The 21st Century Way of Selling

The sales industry hadn’t innovated for decades before I created what’s called Information Assisted Selling. It’s trademarked and a codified way of selling—the ultimate way to create common ground. I use information while my competitors refuse to use it. Information Assisted Selling literally has changed entire industries. You can use information to put you in control of the sales process. Do you want to gain control, improve the sales process, and improve sales results? Information Assisted Selling makes it your job when you sell something to get the customer the information they want. This is no longer an option, the customer is DEMANDING it!

Think about what every customer has in common with every other customer. Whether they come over the internet, over the phone, or whether they walk in, they all are coming for one thing —and it’s not you. It’s information. Some of you may think they are coming to buy, but they are coming for information so they can buy the product. Without the information first, they can’t make a decision. Most sales processes break down because the organization does not want to give information.

Information is the ultimate common ground. 

Now, to be clear, you can’t just simply give people information and expect them to lay down and buy — you need to use the offer of information to engage the buyer in the process so that you have a shot at getting them to the close.  Use the offer of information separate from the giving of information. The offer of information will allow you to enter the fact finding/pre-appraisal phase so that you can collect data and build a solid buyer profile so you land them on the right product.

I go into more detail on this in Cardone University.

Always separate the idea of offering and giving information. For example, if I offer you, “Would you like to know the weather tomorrow?” And you say yes, then I can transition into the fact-finding step. I don’t immediately give the information, I would say, “Where will you be tomorrow?” If you will be in Denver, you don’t need the weather for Kansas City, get it?

The information has to be relevant, and until you can do some fact finding you won’t know which information to give them. 

The offer of information will differentiate you from others in the greeting. Never say things like “I can’t”, “I won’t”, or “not until”. Offering information provokes a “yes”, establishes a common ground, puts you in control, and moves the sales process forward. We are in the information age and a time of transparency. Offer to give in order to get!

When I greet a customer I see myself in the close. Before I even introduce myself I want to see the deal. This is why I open with the offer to provide information. “Hi, I’m Grant, and you are? What can I get you information on today?”  Whether they call in, hit the website, or even walk into my office, I know they are seeking information and the one who makes it easiest to gather data will more often than not, win the deal.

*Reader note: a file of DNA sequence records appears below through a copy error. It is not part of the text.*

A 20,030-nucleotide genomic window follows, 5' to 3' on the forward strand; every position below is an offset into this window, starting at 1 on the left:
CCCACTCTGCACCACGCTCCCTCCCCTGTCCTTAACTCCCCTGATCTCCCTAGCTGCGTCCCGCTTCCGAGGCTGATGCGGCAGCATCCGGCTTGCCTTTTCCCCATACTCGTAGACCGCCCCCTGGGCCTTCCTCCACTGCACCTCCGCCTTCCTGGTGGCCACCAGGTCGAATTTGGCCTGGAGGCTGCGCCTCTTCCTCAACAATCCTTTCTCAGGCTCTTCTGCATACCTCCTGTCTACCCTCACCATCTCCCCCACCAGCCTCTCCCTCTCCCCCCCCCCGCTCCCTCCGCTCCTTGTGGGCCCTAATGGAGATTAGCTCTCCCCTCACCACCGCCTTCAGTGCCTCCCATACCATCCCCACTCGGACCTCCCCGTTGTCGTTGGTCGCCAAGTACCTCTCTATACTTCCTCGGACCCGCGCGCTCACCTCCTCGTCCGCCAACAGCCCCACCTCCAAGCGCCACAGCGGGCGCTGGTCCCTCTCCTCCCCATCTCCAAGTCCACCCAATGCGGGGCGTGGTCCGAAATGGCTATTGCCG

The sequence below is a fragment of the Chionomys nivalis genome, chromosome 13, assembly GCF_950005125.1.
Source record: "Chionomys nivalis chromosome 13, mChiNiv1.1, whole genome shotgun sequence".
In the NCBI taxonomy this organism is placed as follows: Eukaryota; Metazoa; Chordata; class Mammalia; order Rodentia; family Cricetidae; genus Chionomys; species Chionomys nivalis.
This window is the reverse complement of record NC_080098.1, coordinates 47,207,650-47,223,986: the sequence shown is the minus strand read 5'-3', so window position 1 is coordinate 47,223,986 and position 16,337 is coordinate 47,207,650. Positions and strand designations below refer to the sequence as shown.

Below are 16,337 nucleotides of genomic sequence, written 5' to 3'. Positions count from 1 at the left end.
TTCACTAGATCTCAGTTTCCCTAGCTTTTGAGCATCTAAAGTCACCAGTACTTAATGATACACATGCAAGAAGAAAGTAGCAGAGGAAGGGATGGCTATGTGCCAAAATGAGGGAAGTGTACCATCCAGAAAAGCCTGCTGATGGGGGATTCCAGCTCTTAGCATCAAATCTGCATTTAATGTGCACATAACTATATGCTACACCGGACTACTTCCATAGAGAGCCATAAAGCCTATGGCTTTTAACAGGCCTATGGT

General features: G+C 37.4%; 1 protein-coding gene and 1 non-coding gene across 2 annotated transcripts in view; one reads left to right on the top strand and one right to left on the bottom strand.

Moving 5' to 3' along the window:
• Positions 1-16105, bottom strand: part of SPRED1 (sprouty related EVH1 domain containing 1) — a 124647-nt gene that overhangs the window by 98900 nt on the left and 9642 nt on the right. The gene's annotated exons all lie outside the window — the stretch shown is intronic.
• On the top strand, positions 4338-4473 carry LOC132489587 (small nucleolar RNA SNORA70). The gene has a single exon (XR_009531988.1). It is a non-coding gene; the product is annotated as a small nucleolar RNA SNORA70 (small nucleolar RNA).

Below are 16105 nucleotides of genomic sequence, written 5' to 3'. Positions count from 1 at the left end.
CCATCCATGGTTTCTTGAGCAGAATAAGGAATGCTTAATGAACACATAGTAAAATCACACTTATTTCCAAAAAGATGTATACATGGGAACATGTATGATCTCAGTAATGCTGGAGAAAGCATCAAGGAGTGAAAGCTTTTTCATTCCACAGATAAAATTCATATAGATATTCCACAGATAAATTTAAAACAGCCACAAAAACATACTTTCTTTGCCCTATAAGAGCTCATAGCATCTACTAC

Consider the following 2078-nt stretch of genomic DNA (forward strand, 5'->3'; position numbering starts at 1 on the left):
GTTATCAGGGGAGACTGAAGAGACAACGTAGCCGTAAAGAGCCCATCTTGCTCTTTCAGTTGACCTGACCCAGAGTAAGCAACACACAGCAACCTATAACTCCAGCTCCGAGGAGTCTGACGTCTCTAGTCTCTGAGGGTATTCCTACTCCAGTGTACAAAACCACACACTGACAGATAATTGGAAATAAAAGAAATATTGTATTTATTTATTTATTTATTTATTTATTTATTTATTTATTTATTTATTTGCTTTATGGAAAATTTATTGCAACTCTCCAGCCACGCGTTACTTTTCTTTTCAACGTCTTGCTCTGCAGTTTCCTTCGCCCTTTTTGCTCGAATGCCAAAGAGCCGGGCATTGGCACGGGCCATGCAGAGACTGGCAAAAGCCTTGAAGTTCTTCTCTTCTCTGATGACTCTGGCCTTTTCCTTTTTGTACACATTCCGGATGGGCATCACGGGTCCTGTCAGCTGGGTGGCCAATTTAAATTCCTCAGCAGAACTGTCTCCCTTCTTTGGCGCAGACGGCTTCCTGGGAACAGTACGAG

Many companies withhold information over the phone in an effort to try and make people come in, but this is a terrible strategy. My Master the Cold Call University teaches you scripts and shows you how to correctly handle people over the phone while offering information.

Information assisted selling is part of having a high powered sales machine that wins you big, monster deals. I want to double your sales, even 10X your sales!

Be great,


  • Ryan Hollis says:

    I agree, transparency and real info help build trust to make the sale.

  • Eugene Matthews says:

    Hey man I really appreciate what you do! Make a plan to come see us in South Africa Cape Town, I really got to hear about you through Peter Voogd’s youtube interview. Love your stuff please come to SA

  • Mike Farias says:

    Great info. Love your stuff.

  • Ivette Viñas says:

    Great article and on point. Withholding information from the customer, in order to get them to buy later, is no longer relevant to the time we are living in. Transparency and focusing on value is key. Thank you, Grant!

  • Sladja says:

    Great article. I was just wondering, jow do you recognize the right moment to share information, i.e. how do you know you gathered enough hints about what exact info they need? For example, sometimes when I pitch for people quickly lose interest in sharing info about their work field, especially if they misunderstand my initial question. So how do I engage them long enough to find out what exactly they’re after? That’s a nice idea for some future article.

  • Trịnh Văn Hảo says:

    xin cám ơn ngài rất nhiều vì bài viết của ngài về nghề bán hàng, tôi đã không thích công việc của mình từ lúc đọc bài viết của ngài. Không cần yêu nó mà phải chấp nhận nó.

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